Pathways to Positive Development for Muslim Youth in New Zealand

Published 2009. Contact: Jaimee Stuart.


This is a qualitative, exploratory study which examined the question ‘What are the indicators and determinants of participation and success for Muslim youth?’.


Self-selected ‘successful’ young Muslim migrants were targeted for inclusion in the study. In total 14 interviews and 4 focus groups were carried out with a total of 24 participants who had a ranged in age from 19-27, and had a variety of ethnicities and lengths of time in New Zealand.

Two community forums were also conducted to allow for input on the representativeness of the results for Muslim young people. The data were subject to thematic analysis, from which a series of themes emerged. These themes were then clustered together under six major categories:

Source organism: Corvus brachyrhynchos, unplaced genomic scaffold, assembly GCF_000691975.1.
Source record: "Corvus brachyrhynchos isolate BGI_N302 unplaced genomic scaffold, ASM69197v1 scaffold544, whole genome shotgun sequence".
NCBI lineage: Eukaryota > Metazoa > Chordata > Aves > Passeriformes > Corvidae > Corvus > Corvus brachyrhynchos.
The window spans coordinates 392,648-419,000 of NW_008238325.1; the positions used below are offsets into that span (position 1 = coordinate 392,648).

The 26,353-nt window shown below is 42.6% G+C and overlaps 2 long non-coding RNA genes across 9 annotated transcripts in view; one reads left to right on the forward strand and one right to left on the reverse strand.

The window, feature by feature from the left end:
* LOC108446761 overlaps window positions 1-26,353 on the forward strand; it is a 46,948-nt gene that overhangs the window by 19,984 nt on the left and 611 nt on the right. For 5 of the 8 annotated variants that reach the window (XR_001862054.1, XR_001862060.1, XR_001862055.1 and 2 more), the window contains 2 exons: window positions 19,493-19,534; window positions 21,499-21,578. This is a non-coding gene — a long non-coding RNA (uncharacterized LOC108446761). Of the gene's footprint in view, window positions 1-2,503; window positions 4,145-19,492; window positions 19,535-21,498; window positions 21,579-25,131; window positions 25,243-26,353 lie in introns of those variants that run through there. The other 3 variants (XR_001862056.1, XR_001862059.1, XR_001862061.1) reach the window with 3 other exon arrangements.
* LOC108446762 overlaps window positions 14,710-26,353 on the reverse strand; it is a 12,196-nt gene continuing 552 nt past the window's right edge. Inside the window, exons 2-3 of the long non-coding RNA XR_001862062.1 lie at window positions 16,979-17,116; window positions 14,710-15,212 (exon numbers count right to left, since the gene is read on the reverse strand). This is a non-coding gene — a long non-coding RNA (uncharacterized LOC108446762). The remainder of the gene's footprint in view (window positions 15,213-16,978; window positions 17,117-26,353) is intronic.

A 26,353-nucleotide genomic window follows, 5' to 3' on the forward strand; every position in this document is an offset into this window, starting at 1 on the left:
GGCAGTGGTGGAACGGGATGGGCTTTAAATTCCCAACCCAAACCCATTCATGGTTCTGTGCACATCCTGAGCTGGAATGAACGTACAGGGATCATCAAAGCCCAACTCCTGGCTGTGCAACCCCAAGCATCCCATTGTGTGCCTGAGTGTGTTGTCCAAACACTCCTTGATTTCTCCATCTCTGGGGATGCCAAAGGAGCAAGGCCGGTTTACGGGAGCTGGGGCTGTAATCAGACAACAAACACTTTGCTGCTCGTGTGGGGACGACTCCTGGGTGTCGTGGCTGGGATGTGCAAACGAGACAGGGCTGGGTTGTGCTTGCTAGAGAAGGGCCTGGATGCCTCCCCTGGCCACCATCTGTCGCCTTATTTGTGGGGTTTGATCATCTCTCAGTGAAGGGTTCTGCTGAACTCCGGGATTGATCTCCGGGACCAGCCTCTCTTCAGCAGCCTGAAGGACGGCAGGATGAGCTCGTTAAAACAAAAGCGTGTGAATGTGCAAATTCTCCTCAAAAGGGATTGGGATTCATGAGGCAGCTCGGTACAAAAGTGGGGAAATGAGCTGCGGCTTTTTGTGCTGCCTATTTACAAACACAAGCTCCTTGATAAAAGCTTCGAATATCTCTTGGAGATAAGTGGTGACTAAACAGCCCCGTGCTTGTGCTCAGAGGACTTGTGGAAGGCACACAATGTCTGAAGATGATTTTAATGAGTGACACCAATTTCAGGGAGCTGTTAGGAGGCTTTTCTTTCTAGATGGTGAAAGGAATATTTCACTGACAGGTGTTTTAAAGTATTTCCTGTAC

• discrimination
  • acculturation
  • individual characteristics
  • family, friends and community
  • New Zealand society
  • adaptation.


Overall, this study found that while young Muslims in New Zealand did indeed face a variety of threats to their development, their pathways to adjustment were rooted within a supportive context that both promoted positive outcomes and diminished risks.

The results from this study suggest that there are protective elements for this group which are embedded in the process of cultural transition. Specifically, the research shows that resilience emerges from the process of managing multiple cultural demands.